SHORT TIMER: Santa Cruz City Manager Dick Wilson leaves his job this July.
Filling Wilson's Wingtips
Who will replace longtime City Manager Dick Wilson?
By Curtis Cartier
IN A CITY where constant change is the only guarantee, Santa Cruzans have been able to count on one thing for the last 28 years: that City Manager Dick Wilson would show up to work every day, a steady hand at the tiller. During his tenure, the tall, soft-spoken Wilson answered to more than a dozen city councils, steering city staff through an earthquake, an expanding university and more budget crises than just the most recent one. When Wilson retires in July, he'll be leaving the Santa Cruz City Council with what Mayor Mike Rotkin calls "the most important decision the council will make in its tenure."
That decision: hire a replacement for a man most consider irreplaceable. The most common assessment of Wilson is that he's a penny-pinching budget hawk, a man who, despite a public eager for services and elected officials looking to please the voters, has found creative ways to deliver what was asked while keeping the city's bottom line in the black.
City leaders have been loathe to utter names as to who might be in the running for Wilson's job, but a few, nonetheless, have begun to surface. The obvious choice for most, though not a shoe-in by any means, is Wilson's understudy, Assistant City Manager Martin Bernal. Bernal's résumé boasts a Stanford education and 21 years of city planning and managerial experience, including 13 years in Santa Cruz at his current job. One city official, who asked his name not be used, went so far as to predict Bernal would get the nod.
"I'm obviously interested in the position," says Bernal, choosing his words carefully, as he very often does. "The City Council is going to look a lot of places, though."
Another name being bandied about is that of former Santa Cruz Planning Director and current Los Gatos Town Manager Greg Larson. Larson, who says he's happily employed in Los Gatos, took the time to lay out some of the qualities he thinks will be sought in candidates.
"I think the City Council will look for someone who can keep an eye on the bottom line," says Larson. "In this economy that's the biggest challenge facing every city. Dick taught me that one of the biggest core responsibilities at any time is to focus on fiscal responsibility."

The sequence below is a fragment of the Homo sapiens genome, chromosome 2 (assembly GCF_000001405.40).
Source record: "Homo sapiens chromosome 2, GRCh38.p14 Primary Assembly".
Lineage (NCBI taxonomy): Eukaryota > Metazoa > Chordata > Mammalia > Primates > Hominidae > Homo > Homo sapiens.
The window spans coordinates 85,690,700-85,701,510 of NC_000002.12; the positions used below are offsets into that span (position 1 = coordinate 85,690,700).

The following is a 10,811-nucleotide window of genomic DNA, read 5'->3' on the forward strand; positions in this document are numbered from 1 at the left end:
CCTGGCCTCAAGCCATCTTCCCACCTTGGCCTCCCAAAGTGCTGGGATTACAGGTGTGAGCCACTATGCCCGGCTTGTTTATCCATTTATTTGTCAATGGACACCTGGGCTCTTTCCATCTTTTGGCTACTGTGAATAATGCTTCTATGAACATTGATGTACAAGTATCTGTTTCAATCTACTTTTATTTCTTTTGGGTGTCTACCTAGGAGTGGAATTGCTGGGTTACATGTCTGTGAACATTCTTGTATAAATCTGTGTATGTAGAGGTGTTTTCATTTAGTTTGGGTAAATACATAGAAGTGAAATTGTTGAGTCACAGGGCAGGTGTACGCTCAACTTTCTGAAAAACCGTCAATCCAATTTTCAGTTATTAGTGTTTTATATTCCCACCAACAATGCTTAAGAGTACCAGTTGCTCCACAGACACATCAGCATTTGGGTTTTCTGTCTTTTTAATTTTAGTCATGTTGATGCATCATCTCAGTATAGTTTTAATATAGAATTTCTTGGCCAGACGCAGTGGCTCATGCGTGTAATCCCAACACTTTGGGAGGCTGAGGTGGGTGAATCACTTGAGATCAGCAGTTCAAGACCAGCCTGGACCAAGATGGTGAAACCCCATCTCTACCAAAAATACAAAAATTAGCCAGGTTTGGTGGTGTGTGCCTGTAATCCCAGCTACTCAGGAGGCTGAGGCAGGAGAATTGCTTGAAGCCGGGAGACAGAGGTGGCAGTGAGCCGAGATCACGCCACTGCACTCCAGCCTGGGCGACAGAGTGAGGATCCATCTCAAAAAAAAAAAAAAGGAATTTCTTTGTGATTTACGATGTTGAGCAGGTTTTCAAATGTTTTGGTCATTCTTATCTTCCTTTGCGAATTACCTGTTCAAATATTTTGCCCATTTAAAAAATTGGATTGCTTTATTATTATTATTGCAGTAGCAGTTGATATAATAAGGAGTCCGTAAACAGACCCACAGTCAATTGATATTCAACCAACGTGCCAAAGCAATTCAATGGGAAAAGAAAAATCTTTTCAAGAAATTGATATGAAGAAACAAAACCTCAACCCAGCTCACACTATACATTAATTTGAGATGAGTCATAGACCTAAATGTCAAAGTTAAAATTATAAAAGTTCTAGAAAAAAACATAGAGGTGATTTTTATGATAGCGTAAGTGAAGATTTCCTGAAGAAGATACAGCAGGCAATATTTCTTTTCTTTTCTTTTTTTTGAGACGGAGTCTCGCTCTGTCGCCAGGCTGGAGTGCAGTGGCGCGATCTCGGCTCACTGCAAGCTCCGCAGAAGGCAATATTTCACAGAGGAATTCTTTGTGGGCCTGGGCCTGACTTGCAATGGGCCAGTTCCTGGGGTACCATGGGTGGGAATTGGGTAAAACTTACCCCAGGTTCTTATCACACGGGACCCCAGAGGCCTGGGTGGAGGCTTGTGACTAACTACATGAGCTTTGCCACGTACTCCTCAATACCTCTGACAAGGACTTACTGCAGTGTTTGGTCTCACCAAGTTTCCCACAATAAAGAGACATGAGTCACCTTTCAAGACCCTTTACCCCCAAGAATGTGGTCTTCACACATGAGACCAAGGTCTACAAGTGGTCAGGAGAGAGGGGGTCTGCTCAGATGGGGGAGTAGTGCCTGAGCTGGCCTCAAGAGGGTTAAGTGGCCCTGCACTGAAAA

Others on the unofficial short list are Santa Cruz Water Department Director Bill Kocher and Soquel Creek Water District General Manager Laura Brown. Neither Kocher nor Brown returned messages seeking comment as to their interest in the position. And while councilmembers express some preference for hiring from within the ranks of city employees—only partially, Rotkin says, because they could likely pay such a person less than someone from outside the city—the selection may indeed come from far beyond Santa Cruz's bubble. To this end, Rotkin says, the city has hired a consultant to help form a detailed hiring strategy that can both sift through local applicants and woo qualified folks from other cities.
"No one imagines that we can find another Dick Wilson," the mayor says. "The first question we have to ask is:
'Are we looking for someone to run the city as it's been run or someone to come in and make radical changes?' Whoever it is, it has to be someone who can run a 500-plus person organization and make it run well."
As for Wilson himself, he says he'll play no part in helping choose his replacement and is quick to point out that he still has about five months left on the job and plenty of loose ends to tie up. Once he's done, however, he says he's got "a stack of books to write," the first of which will be about local governance. One thing he will say: whoever sits in the high-backed chair of the Santa Cruz city manager will have plenty of variety.
"The one thing I've never felt is that I've been in the same job this whole time," Wilson says. "Every day there are new challenges, and whoever takes over will get their chance at dealing with them."
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